Developer: Triumph Studios
Release Date: Q3 2007
Being woken up by a pack of loyal minions from eternal slumber and being told you are to be the newest evil overlord of the lands can be kind of a power trip. Oh sure, you're suited up right from the get-go with an ominous set of armor and a large axe to wield, but what kind of evil demigod really wants to soil his hands with the blood of his foes? In Overlord, your biggest weapon is often not the one you hold in your hands, but rather the angry, rambunctious mob of minions standing right behind you.
Overlord comes across as a strange and often humorous take on the standard premise of a bad guy doing bad things. Your character, the Overlord, has been awoken by a small pack of goblin-like minions who have pledged their utmost loyalty to you. It is explained that the previous Overlord had constructed a massive tower of evil but was defeated by a band of heroes. As the new up and coming Overlord, it is your job to regain your strength, restore the tower to its former glory, and ultimately cement your place as the true ruler of all.
In order to accomplish this goal, it goes without saying that many will die. The Overlord himself is a capable warrior and can dispatch many foes with just a few hits, but it is much more fun to command minions to do your dirty work for you. Dotting the landscape in every level are small portals which can be used to pull forth minions, who are at your every beck and call. By left-clicking multiple times in a specific direction, you can order minions to start heading that way, destroying any enemy, flower, jar, barrel, and anything else that even resembles a breakable object along the way. If you right-click, you command a minion to return to you, and if right-click is held, all minions will return from whatever it was they were doing.
Minions can be "swept" by holding both mouse buttons, allowing the player to control the group like a small mob and directly guiding them around. While in this mode, any breakable object, wildlife animal, or enemy will suffer the wrath of the entire group; at the same time, the group will pick up any weapons or armor they can use, or gleefully bring treasure to you. It's not uncommon to send forth your minions only to have them return wielding swords instead of their default clubs and wearing jack-o'-lanterns for helmets from a series of pumpkins they destroyed. The player can only control so many minions at any given time, and while more can be summoned, each portal can only release so many minions before it is expended.
The Overlord can also use powerful magic spells to decimate his foes. For example, the stock fireball spell packs a punch on its own and definitely isn't anything to sneeze at. On the other hand, its effectiveness is much greater when used to set ablaze a wheat field, killing a bunch of innocent farmers and taking down nearby trees at the same time. The Overlord doesn't have an incredibly large amount of mana so spells can't really be spammed, but one can't argue that using a single fireball to kill six Halflings and a sheep isn't efficient.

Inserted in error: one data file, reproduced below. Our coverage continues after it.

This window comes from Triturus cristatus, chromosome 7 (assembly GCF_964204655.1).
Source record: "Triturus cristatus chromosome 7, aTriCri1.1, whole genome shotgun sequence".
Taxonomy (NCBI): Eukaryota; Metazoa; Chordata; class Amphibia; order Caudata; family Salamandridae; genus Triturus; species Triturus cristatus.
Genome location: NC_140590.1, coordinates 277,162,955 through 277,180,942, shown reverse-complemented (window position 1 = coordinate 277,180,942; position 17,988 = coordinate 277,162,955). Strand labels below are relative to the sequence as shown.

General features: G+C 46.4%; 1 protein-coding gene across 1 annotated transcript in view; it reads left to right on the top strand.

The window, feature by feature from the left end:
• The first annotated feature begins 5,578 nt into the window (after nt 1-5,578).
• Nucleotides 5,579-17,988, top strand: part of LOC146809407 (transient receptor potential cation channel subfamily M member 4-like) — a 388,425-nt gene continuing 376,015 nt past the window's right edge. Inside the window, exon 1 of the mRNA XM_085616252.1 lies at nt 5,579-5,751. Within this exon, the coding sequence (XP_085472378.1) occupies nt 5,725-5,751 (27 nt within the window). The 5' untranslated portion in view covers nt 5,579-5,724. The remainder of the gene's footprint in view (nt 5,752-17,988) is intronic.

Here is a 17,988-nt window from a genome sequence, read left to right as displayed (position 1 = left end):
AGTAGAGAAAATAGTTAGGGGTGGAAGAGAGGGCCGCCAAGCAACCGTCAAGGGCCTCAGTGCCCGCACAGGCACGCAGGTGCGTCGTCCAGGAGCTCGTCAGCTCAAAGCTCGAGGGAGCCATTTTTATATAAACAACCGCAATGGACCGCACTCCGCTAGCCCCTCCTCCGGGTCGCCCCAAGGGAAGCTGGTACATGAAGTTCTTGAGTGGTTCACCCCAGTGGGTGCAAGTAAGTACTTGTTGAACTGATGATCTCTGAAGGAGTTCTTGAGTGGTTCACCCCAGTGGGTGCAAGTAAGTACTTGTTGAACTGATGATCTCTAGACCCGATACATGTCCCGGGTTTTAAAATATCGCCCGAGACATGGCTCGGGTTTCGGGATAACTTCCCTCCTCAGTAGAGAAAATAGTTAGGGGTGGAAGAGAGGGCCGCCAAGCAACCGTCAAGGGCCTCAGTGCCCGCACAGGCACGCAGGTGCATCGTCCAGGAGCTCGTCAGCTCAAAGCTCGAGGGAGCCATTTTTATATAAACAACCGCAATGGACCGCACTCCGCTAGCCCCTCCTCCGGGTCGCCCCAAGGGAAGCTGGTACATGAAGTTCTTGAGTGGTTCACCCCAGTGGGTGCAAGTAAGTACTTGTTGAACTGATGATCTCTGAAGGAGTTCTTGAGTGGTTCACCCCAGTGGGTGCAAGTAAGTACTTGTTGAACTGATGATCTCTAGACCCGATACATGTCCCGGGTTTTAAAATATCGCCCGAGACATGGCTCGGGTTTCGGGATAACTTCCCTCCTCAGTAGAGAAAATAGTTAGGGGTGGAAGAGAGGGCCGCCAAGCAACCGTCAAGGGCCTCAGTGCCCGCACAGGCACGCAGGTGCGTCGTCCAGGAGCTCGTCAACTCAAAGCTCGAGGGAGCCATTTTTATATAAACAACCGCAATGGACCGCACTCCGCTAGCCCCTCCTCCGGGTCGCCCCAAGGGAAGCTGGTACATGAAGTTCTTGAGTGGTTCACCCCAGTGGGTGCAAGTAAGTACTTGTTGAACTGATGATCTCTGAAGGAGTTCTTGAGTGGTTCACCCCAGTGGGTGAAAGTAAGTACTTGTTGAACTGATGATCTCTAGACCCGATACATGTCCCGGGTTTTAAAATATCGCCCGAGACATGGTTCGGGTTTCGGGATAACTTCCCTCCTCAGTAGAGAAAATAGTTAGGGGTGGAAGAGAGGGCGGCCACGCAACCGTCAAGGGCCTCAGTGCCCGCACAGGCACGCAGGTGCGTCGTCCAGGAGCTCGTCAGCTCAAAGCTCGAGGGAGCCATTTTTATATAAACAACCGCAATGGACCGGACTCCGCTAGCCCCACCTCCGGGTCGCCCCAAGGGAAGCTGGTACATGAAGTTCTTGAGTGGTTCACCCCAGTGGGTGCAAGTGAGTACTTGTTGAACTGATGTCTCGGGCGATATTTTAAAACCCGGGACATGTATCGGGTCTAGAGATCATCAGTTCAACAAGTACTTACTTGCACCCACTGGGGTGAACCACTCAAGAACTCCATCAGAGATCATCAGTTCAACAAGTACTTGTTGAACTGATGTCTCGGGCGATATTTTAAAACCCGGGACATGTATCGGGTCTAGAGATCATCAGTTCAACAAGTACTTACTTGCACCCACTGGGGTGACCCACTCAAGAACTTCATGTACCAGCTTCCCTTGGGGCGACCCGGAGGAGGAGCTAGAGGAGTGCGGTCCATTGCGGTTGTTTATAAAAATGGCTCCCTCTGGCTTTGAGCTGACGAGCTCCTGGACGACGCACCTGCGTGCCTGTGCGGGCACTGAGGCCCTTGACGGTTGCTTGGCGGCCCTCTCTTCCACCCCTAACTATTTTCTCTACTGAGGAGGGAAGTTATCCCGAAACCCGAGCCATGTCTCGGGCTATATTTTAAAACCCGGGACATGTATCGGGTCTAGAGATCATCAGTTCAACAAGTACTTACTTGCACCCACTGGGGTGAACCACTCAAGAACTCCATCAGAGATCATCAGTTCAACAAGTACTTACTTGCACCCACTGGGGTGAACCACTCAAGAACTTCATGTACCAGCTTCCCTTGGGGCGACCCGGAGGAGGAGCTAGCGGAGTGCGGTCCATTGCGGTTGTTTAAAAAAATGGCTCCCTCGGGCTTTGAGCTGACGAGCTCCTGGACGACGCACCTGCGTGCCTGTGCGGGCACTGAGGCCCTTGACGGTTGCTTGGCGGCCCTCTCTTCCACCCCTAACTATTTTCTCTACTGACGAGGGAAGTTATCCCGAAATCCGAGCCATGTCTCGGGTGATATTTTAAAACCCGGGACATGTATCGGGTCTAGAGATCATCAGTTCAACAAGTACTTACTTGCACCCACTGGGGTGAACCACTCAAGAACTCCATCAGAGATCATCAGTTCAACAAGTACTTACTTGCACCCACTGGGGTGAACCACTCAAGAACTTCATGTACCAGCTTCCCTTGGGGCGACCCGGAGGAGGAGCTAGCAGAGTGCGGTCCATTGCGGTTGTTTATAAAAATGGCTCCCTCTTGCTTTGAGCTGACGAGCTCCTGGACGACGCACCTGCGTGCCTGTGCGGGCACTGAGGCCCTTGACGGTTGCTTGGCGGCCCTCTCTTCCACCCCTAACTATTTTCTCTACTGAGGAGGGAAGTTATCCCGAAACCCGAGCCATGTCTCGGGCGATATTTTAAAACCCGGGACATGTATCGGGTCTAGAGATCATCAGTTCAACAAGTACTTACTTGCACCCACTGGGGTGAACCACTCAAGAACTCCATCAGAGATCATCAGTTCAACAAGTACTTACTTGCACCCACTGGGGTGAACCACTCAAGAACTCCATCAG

Overlord is a title that is looking absolutely stunning. When you first get to a new area, it can look straight out of a storybook with bright, vibrant colors and an upbeat soundtrack. In other areas, particularly when you have demolished it with your minions, it can look like something straight out of your worst nightmare. The way the minions act is downright comical, and some of the most visually appealing parts of the game so far are when you send in your minions to start destroying everything in sight.
The title is being released on both the PC and the Xbox 360, and while Overlord definitely benefits from the incredible graphical prowess of a PC, it almost seems like the Xbox 360 gamepad and its analog sticks will make it easier to control your minions and their sweeps. When the two versions are directly compared, they share a fairly high degree of graphical quality, with slightly less detailed visuals on the Xbox 360.
The voiceovers for all of your minions are all well done and really add a great deal of humor. Hearing the gleeful noises of minions who have found new weapons for themselves or some treasure for their Overlord evokes an almost jubilant feeling, and you can't help but learn to love your band of tiny, simple-minded underlings that are bent on destruction.
Though it is still in a preview state, Overlord really has a lot of things going for it. The graphics are incredibly pretty and the sounds and voiceovers are all well done, but what really steals the show are the minions. It is just too fun to use your minions to sweep through the ranks of the enemy and almost totally disregard controlling your character. It is also fun to give simple attack orders to your minions and then jump into the fray yourself. Whichever method you prefer, Overlord has you covered, and though the idea isn't a fresh one, the title definitely has an above- average level of quality in its presentation. Keep an eye out for more news on Overlord as it becomes available.
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